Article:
Doctor of Leadership in Global Perspectives: Crafting Ministry in an Interconnected World

Hope for the Buffalo

Written by: on January 23, 2014

The world is not as it should be. There is hurt, despair and brokenness. There is violence against women and children, civil wars around the world, cancer, famine, global warming and those are just a few of the popular ills of the world. What are we as followers of Jesus to do? Should we bury our heads in the sand and look for redemption in the “other life?” Many Christians, including myself,  would contend the answer to that question is an emphatic NO! Though, even if we answer with a no, the weight of the burden can sometimes drown us in a sea of despair. Active Hope is for those of us who dream of a different world, a world with less chaos and despair and more hope. It’s for those of us who work towards a solution to the problems of this world.

In the third section of Active Hope, the authors suggest strategies that help the dreamer cope when challenges come that threaten to derail our intentions and efforts. At the end of chapter 7, they ask a series of questions to help individuals discern their goals and resources to achieve them. I’m going to answer each of his six questions.

1.)   If you knew you could not fail, what would you most want to do for the healing of our world? I worry about the Earth that I’m leaving my kids. Will Glacier National Park exist? What animals will become extinct? What parts of creation will be so polluted my kids won’t be able to visit? I would love to do something that helps heals creation, and that helps people connect to it.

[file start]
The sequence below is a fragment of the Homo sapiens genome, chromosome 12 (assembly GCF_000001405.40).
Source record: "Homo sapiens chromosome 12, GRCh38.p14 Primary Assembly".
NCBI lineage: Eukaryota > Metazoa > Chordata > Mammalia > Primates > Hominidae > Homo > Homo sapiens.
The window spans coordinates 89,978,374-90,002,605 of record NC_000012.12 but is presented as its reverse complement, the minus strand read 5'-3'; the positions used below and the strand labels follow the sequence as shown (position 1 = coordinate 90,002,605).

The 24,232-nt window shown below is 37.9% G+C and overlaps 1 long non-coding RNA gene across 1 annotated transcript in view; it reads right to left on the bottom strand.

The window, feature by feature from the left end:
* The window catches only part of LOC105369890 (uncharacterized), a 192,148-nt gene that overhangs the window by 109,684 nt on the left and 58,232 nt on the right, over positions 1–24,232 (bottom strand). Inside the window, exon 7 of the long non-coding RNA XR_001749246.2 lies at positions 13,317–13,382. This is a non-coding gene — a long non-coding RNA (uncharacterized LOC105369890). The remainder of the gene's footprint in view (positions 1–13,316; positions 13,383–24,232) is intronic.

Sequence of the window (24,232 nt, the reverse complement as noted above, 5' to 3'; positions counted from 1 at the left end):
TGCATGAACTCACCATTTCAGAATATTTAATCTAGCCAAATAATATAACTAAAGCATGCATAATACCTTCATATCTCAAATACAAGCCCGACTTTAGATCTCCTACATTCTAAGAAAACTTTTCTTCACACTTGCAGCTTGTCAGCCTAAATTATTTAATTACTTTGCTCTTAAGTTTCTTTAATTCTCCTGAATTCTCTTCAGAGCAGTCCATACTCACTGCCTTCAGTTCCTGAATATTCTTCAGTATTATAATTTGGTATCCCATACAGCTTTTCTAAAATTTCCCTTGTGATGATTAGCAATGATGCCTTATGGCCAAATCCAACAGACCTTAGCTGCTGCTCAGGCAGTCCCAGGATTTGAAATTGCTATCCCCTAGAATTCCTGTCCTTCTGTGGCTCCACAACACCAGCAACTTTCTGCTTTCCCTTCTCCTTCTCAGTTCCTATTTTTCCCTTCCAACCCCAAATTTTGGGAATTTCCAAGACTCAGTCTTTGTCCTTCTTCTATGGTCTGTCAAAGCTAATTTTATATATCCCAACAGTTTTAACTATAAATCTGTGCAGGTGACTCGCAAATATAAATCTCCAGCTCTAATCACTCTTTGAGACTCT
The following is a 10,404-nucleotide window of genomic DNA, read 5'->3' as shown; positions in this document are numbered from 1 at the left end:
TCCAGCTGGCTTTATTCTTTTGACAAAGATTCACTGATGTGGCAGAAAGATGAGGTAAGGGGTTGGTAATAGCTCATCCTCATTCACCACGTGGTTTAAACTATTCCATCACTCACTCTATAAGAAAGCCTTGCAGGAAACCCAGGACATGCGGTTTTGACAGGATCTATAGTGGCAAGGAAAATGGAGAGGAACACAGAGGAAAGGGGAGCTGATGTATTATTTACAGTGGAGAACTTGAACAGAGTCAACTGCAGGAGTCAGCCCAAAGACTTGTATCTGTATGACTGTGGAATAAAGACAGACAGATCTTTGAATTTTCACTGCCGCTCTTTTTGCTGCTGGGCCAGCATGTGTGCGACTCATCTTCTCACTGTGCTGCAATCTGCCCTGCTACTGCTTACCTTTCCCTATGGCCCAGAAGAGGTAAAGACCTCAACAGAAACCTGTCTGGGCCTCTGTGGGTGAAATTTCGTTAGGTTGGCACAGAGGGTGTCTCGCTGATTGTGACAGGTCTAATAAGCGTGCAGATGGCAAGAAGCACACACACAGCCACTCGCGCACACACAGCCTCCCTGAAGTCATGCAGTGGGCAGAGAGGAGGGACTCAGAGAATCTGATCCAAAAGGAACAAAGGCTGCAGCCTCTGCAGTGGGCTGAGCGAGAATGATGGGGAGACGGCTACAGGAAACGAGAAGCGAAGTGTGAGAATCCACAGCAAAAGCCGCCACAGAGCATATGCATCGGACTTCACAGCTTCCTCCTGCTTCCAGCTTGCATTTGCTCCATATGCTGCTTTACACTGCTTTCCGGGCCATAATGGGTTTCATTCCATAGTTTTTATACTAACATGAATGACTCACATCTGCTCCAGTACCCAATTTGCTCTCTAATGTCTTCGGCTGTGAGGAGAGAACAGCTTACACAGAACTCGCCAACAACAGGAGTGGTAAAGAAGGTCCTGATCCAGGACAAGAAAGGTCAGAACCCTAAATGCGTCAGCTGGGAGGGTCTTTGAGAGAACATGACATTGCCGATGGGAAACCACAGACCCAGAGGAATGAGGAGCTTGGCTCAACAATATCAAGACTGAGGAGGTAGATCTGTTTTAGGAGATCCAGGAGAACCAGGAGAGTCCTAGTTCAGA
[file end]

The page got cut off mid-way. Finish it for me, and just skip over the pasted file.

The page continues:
2.)   What specific goal or project could you realistically aim to achieve in the next 12 months that would contribute to this? There’s an area to the north of us called the Buffalo National River.

It’s one of the most pristine national rivers in the United States. It has bluffs, fish, trees, slow moving waters and hog farms that are polluting the water.  I’d love to help ensure that the hog farms aren’t killing the ecosystem of this national treasure.

3.)   What resources, inner and outer, do you have that will help you do this?  I have friends who are involved with protecting the Buffalo. They would gladly welcome help in the fight. I also have a desire to be involved.

4.)  What resources inner and external will you need to acquire? I don’t know tons about the debate right now. I would need a study group or something to help me catch me up on the conversation.

5.)   How might you stop yourself? What obstacles might you throw in the way?  I can get think of lot’s of obstacles that will get in my way, and they’re not exotic ones. They’re just the typical day-to-day stuff that consumes all my time (things that I’m grateful for though) like kids, school, church, adoption and now trying to sell my house.

6.)  How will you overcome these obstacles? I could involve my kids and family in the conversation. This could become one outlet for family time!

While these questions aren’t groundbreaking, they did prove insightful for me. They started at the 50,000ft level and moved towards the 10ft level. For me, I think the hardest part about pressing on towards a goal is just the humdrum of every day life (kids, school, work). I need to find a way to incorporate what I’m passionate about into my everyday life and not see it as something different.

So, how would you answer those questions?


About the Author

Chris Ellis

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